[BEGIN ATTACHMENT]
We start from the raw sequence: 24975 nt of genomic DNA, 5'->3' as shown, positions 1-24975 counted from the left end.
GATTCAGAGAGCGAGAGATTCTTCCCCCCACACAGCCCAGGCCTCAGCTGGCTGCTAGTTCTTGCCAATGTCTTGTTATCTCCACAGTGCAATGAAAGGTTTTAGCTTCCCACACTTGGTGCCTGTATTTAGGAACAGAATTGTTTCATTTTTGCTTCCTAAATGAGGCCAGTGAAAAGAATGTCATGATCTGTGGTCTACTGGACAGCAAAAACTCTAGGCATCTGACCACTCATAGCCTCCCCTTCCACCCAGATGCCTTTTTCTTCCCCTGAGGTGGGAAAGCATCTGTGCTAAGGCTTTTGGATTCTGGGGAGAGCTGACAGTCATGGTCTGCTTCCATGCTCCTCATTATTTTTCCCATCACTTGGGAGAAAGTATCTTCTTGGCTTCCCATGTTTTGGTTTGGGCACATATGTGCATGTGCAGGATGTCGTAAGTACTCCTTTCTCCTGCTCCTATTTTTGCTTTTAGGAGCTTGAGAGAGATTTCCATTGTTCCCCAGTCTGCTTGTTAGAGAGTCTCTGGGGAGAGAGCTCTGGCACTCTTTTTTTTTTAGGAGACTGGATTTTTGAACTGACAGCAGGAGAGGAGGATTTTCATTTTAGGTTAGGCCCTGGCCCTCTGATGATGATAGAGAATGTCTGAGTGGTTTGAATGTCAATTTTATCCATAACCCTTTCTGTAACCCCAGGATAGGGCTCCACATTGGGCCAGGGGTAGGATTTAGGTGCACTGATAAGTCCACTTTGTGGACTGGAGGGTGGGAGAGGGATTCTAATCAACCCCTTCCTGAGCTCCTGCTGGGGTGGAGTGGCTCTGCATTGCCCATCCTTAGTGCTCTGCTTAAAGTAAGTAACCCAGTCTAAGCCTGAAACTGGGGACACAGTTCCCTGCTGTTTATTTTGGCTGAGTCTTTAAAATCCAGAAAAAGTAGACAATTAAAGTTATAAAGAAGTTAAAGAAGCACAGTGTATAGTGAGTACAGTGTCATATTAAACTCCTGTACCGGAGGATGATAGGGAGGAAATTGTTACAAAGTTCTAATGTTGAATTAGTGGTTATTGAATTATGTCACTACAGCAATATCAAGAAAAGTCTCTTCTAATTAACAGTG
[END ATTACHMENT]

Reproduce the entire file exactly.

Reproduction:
We start from the raw sequence: 24975 nt of genomic DNA, 5'->3' as shown, positions 1-24975 counted from the left end.
GATTCAGAGAGCGAGAGATTCTTCCCCCCACACAGCCCAGGCCTCAGCTGGCTGCTAGTTCTTGCCAATGTCTTGTTATCTCCACAGTGCAATGAAAGGTTTTAGCTTCCCACACTTGGTGCCTGTATTTAGGAACAGAATTGTTTCATTTTTGCTTCCTAAATGAGGCCAGTGAAAAGAATGTCATGATCTGTGGTCTACTGGACAGCAAAAACTCTAGGCATCTGACCACTCATAGCCTCCCCTTCCACCCAGATGCCTTTTTCTTCCCCTGAGGTGGGAAAGCATCTGTGCTAAGGCTTTTGGATTCTGGGGAGAGCTGACAGTCATGGTCTGCTTCCATGCTCCTCATTATTTTTCCCATCACTTGGGAGAAAGTATCTTCTTGGCTTCCCATGTTTTGGTTTGGGCACATATGTGCATGTGCAGGATGTCGTAAGTACTCCTTTCTCCTGCTCCTATTTTTGCTTTTAGGAGCTTGAGAGAGATTTCCATTGTTCCCCAGTCTGCTTGTTAGAGAGTCTCTGGGGAGAGAGCTCTGGCACTCTTTTTTTTTTAGGAGACTGGATTTTTGAACTGACAGCAGGAGAGGAGGATTTTCATTTTAGGTTAGGCCCTGGCCCTCTGATGATGATAGAGAATGTCTGAGTGGTTTGAATGTCAATTTTATCCATAACCCTTTCTGTAACCCCAGGATAGGGCTCCACATTGGGCCAGGGGTAGGATTTAGGTGCACTGATAAGTCCACTTTGTGGACTGGAGGGTGGGAGAGGGATTCTAATCAACCCCTTCCTGAGCTCCTGCTGGGGTGGAGTGGCTCTGCATTGCCCATCCTTAGTGCTCTGCTTAAAGTAAGTAACCCAGTCTAAGCCTGAAACTGGGGACACAGTTCCCTGCTGTTTATTTTGGCTGAGTCTTTAAAATCCAGAAAAAGTAGACAATTAAAGTTATAAAGAAGTTAAAGAAGCACAGTGTATAGTGAGTACAGTGTCATATTAAACTCCTGTACCGGAGGATGATAGGGAGGAAATTGTTACAAAGTTCTAATGTTGAATTAGTGGTTATTGAATTATGTCACTACAGCAATATCAAGAAAAGTCTCTTCTAATTAACAGTG